Doppelgänger Dance Collective's Kindred Spirits Come To Cambridge

Shura Baryshnikov and Danielle Davidson, co-founders of the Doppelgänger Dance Collective. (Courtesy Marc Pilaro)
Shura Baryshnikov and Danielle Davidson, co-founders of the Doppelgänger Dance Collective. (Courtesy Marc Pilaro)

Doppelgänger literally means “double-goer,” a look-alike, if you will. But the idea is not always as innocent as in “The Parent Trap.” The word has a deeper, more sinister connotation. In mid-19th century German folklore, to meet one’s double is an omen -- a sign of imminent death. Think “Dr. Jekyll and Mr. Hyde.”

What has long been a popular theme in film and fiction has recently found a place in the dance world. In 2015, artists Shura Baryshnikov and Danielle Davidson co-founded Doppelgänger Dance Collective, a performance project that features the self-proclaimed spirit doubles performing contemporary work by commissioned choreographers.

This weekend, the Providence-based duo will return to The Dance Complex in Cambridge to perform “The First Four,” a work from last year’s repertoire that features four pieces by choreographers Heidi Henderson, Paul Singh, Sydney Skybetter and B.J. Sullivan.

“Each [piece] has a very specific style and challenge,” Baryshnikov said during a phone interview. “My connection with Danielle is certainly different in each one, and we try to step into the world that the choreographer has offered us.”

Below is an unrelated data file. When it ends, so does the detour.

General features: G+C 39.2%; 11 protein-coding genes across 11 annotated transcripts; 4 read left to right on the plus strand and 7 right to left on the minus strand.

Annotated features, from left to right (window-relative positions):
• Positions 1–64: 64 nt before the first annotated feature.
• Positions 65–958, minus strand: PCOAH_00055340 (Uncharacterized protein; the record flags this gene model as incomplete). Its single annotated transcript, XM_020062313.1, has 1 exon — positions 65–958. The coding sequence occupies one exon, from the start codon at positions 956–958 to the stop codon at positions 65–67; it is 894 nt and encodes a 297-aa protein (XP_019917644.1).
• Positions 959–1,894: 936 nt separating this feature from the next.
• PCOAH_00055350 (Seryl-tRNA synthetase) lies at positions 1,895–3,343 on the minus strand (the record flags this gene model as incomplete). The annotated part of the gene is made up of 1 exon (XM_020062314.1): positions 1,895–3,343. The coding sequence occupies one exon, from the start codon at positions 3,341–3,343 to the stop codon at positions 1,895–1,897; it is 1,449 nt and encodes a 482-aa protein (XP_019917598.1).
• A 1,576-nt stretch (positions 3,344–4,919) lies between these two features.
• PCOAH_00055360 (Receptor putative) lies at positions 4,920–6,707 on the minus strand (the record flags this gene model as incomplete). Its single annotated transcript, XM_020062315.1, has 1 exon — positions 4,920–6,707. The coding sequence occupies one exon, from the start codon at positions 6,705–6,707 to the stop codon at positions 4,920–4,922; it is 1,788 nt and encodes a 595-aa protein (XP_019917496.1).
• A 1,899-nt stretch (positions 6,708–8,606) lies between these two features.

The production also features a string quartet led by musical director Adrienne Taylor. Live music visibly transforms the movement, Davidson explained in an email interview. “Think of it like having four more bodies dancing because that’s what it is,” she said. “They are actually moving with us, and we are all mutually supporting one another. It is truly magical.”

This sense of oneness with the musicians is also apparent in the interactions between the two women. Whether they are dancing side by side or weaving in and around one another, their movement seems to initiate from the same breath, as if they had been working together for years.

Interestingly enough, the women had only known each other for about six months before embarking on this project. They met while taking a class with Henderson and immediately felt a sense of kinship with one another, Baryshnikov explained. “Danielle and I both have our dark side,” she said, laughing. “We like that kind of conflicting energy, that duality.”

It’s the spirit that they share, not a physical resemblance, that inspired the name Doppelgänger Dance Collective.

“We realized that we had an affinity in personality and in movement,” Davidson said. “Also, ‘goer’ had that element of traversing space and time. It was a dance with my double-goer. It just made sense.”

Bringing Different Backgrounds Together

Shura Baryshnikov and Danielle Davidson, co-founders of the Doppelgänger Dance Collective. (Courtesy Genevieve du Paul)
Shura Baryshnikov and Danielle Davidson, co-founders of the Doppelgänger Dance Collective. (Courtesy Genevieve du Paul)